Recently we discussed the Cuisinart Chef’s Pan in our saucepan and saucier buying guide as a budget pick if you’re looking for a saucier. Today we’re going to take an in-depth look at this pan and how it’s been working for us in the kitchen.
What is a Chef’s Pan?
A chef’s pan is also known as a saucier (though I recognize there may be some quibble about that) and is different from a saucepan due to the shape of the sides. Chef’s pans have sloped (rather than straight) sides, making it easier to stir and whisk the contents of the pan.
This style of cookware is immensely useful for dishes that require constant stirring and for stuff that tends to get stuck in the sides. I bought mine specifically for polenta, rice porridge, and cheese sauces — things I make often and that greatly benefit from the sloped sides.
Cuisinart Chef’s Pan Design & Construction
Sauciers, in general, are pretty spendy. There aren’t nearly as many options as saucepans, and many of the best pans out there are from high-end brands and start in price around $100. I went with the Cuisinart because I wasn’t ready to spend that much on a single piece just yet, so I knew going in that the quality wouldn’t be equal to a 3- or 5-ply premium saucier. With that in mind, here’s an overview of the pan itself:
Disk Bottom: The Cuisinart Chef’s Classic is a budget line, so the chef’s pan features an aluminum disk bottom rather than full cladding. This makes the pot lightweight and it means that it does not retain heat as well as a fully-clad pan.
Mirror Finish Stainless: This pan is constructed with 18/10 stainless steel. The disk bottom is encapsulated aluminum. The exterior has a mirror finish, which looks lovely but, in my experience, is much harder to keep clean than brushed.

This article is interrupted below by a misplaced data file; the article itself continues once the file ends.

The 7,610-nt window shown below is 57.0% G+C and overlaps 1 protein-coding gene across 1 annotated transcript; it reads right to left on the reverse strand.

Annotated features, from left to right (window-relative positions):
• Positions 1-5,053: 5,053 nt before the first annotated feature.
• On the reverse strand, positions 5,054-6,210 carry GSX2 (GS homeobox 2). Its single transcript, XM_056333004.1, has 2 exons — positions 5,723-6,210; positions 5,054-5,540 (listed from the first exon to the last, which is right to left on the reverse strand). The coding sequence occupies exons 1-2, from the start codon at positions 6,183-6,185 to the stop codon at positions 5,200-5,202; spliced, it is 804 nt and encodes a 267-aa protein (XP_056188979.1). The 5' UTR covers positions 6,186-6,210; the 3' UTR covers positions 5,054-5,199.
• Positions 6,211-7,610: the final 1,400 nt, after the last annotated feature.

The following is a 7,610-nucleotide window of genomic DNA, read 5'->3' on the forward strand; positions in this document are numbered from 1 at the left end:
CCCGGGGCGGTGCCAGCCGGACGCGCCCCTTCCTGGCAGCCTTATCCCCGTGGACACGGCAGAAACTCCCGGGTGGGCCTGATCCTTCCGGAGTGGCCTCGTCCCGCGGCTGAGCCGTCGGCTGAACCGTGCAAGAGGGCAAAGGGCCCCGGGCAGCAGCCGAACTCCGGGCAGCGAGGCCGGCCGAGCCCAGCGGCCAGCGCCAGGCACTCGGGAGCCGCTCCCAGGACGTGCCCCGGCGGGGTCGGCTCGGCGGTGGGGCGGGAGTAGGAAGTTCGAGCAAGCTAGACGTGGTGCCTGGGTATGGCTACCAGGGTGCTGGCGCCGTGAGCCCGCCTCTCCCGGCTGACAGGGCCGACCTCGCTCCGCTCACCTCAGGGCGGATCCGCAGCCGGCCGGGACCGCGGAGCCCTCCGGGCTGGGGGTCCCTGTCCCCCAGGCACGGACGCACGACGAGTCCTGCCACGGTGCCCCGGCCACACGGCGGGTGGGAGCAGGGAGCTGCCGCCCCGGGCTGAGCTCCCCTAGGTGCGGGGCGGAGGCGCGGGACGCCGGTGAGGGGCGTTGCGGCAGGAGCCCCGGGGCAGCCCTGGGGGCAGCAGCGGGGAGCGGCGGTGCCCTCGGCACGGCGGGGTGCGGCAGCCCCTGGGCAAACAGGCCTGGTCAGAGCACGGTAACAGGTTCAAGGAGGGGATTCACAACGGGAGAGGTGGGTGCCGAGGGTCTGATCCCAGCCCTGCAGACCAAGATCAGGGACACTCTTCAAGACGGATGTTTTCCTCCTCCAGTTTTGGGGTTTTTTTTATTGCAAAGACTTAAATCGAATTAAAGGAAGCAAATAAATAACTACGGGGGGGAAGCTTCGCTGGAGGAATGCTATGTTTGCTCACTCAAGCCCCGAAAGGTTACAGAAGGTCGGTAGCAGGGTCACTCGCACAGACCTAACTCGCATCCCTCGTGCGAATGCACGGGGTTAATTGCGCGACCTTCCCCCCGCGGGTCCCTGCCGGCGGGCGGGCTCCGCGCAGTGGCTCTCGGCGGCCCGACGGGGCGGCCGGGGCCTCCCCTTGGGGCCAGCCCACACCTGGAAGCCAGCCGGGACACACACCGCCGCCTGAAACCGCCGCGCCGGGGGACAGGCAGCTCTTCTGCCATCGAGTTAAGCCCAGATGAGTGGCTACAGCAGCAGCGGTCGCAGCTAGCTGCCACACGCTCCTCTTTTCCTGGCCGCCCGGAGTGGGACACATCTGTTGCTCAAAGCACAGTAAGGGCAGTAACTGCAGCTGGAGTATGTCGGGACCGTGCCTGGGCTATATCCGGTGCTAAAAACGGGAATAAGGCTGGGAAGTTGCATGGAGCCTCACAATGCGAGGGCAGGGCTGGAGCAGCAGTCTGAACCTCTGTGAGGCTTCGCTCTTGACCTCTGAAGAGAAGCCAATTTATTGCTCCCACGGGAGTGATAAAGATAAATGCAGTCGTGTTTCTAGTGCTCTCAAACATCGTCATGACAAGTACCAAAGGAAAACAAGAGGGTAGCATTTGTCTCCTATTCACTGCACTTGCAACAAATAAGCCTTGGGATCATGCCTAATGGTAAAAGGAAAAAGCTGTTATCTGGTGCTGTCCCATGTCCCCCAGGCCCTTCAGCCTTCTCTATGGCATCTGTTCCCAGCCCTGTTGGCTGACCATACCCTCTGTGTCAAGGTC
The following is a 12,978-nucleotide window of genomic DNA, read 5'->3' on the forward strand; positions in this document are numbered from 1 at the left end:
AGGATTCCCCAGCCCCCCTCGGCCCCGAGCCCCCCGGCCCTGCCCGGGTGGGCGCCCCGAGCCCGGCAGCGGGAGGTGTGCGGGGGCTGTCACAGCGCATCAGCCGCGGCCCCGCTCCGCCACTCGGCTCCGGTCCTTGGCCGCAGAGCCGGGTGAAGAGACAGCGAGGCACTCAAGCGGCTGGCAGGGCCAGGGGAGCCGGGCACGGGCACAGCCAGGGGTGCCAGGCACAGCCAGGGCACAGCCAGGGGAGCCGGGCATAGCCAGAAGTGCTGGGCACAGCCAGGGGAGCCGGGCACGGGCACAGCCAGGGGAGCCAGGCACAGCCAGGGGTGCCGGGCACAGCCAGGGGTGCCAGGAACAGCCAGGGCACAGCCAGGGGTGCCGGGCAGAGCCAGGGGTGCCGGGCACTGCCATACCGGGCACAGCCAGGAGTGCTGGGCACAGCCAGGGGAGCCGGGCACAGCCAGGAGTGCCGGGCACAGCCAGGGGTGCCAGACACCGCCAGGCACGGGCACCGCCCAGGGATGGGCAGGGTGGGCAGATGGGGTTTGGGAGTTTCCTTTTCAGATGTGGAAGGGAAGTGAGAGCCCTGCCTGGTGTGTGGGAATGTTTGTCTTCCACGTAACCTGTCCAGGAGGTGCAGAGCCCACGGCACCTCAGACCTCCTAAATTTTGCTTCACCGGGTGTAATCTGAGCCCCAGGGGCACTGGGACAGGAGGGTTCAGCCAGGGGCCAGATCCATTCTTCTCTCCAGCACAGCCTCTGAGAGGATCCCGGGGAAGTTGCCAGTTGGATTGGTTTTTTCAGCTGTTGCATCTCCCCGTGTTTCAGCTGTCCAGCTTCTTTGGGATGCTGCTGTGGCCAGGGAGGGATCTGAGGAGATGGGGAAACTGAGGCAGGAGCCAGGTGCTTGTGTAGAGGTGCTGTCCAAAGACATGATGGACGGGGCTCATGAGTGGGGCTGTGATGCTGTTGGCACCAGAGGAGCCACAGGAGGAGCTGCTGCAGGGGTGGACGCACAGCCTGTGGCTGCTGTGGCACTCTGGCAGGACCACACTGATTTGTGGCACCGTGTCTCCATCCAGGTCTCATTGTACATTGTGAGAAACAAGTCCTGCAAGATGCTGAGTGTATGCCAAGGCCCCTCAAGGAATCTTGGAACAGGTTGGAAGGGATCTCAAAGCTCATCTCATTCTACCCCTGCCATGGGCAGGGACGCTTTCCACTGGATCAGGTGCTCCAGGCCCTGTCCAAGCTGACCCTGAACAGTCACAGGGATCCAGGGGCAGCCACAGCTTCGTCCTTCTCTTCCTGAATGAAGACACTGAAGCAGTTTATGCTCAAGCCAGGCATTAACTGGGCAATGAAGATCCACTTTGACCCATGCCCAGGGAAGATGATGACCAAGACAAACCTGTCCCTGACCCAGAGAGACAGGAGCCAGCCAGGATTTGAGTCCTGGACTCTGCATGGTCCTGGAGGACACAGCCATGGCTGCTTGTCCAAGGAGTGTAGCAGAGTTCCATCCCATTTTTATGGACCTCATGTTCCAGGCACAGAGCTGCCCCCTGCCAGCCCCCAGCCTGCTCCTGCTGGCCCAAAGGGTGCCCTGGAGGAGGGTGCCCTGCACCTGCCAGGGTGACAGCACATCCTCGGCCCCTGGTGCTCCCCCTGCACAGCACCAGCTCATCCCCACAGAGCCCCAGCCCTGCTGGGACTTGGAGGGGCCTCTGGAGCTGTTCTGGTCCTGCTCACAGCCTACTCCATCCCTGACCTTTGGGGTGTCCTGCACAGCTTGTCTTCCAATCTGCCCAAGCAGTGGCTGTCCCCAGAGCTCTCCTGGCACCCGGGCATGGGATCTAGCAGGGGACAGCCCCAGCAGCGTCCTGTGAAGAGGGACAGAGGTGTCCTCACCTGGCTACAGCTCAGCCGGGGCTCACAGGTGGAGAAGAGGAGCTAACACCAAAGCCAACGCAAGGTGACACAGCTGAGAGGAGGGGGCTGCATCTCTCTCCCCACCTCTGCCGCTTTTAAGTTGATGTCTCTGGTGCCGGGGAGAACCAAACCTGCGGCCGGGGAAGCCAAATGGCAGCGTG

3 Quart: The Chef’s Pan in question is 3-quarts, which I find to be the best size for polenta, porridge, mac and cheese, and so forth. It’s a bit larger than I need for some things (like cheese sauce or other sauces) but not too big so as to be inconvenient. I don’t love it for heating up marinara as the larger surface space seems to allow for more splattering.
Handle: Cuisinart’s line features Cool Grip handles — cast stainless that doesn’t get overly hot while the pot is on the stove. Like all cast stainless handles, it will stay relatively cool but you should still be careful when you grasp it.
Features of the Chef’s Pan
As I mentioned above, this is a slope-sided pan meant for easy whisking and stirring. It includes a stainless lid and has a lifetime warranty. It is oven safe to 500 degrees and is also dishwasher safe (but, of course, we recommend hand washing!)
So far I’ve made polenta several times in this pot, as well as Norwegian rice porridge, rice, cheese sauces, and for reducing sauces. I love the ease of stirring in this and will definitely continue to use it. A few things to note:
- The disk bottom heats differently than I am used to with my 5-ply saucepans. It does, however, heat quickly.
- The disk bottom gets very hot and keeps that heat localized, so I have to stir constantly in order to keep things from burning.
- Keeping the heat lower helps some with the sticking/burning issues.
I’ve had no issues with cleaning. I primarily hand wash but have thrown it into the dishwasher for review purposes and it held up fine. As I mentioned earlier, the mirror finish gets smudged easily, but that’s not a big deal to me. I prefer brushed stainless but still have to admit that this pot looks really nice.
I haven’t yet had to use Barkeepers Friend on the interior, but I imagine it will polish easily.
Overall, this is a pan I’m glad I bought. I still plan to one day get a higher-quality saucier, but this one will do just fine for the time being. Though the disk bottom isn’t ideal in cookware, it’s not as big of an issue in a pan like this. The key to success, though, is ensuring that constant stirring to avoid scorching or burning on the bottom.
Best of all, the Cuisinart Chef’s Pan is priced very well, particularly when compared to those $100+ sauciers. It’s generally under $30, but I got mine on sale for under $25, so watch for deals!
Other options available include a stainless 1-quart with a pour spout and a 3-quart hard anodized aluminum pot.
I definitely recommend this if you’re after a budget-friendly saucier/chef’s pan, but do be sure to use and care for it carefully so it lasts a long time.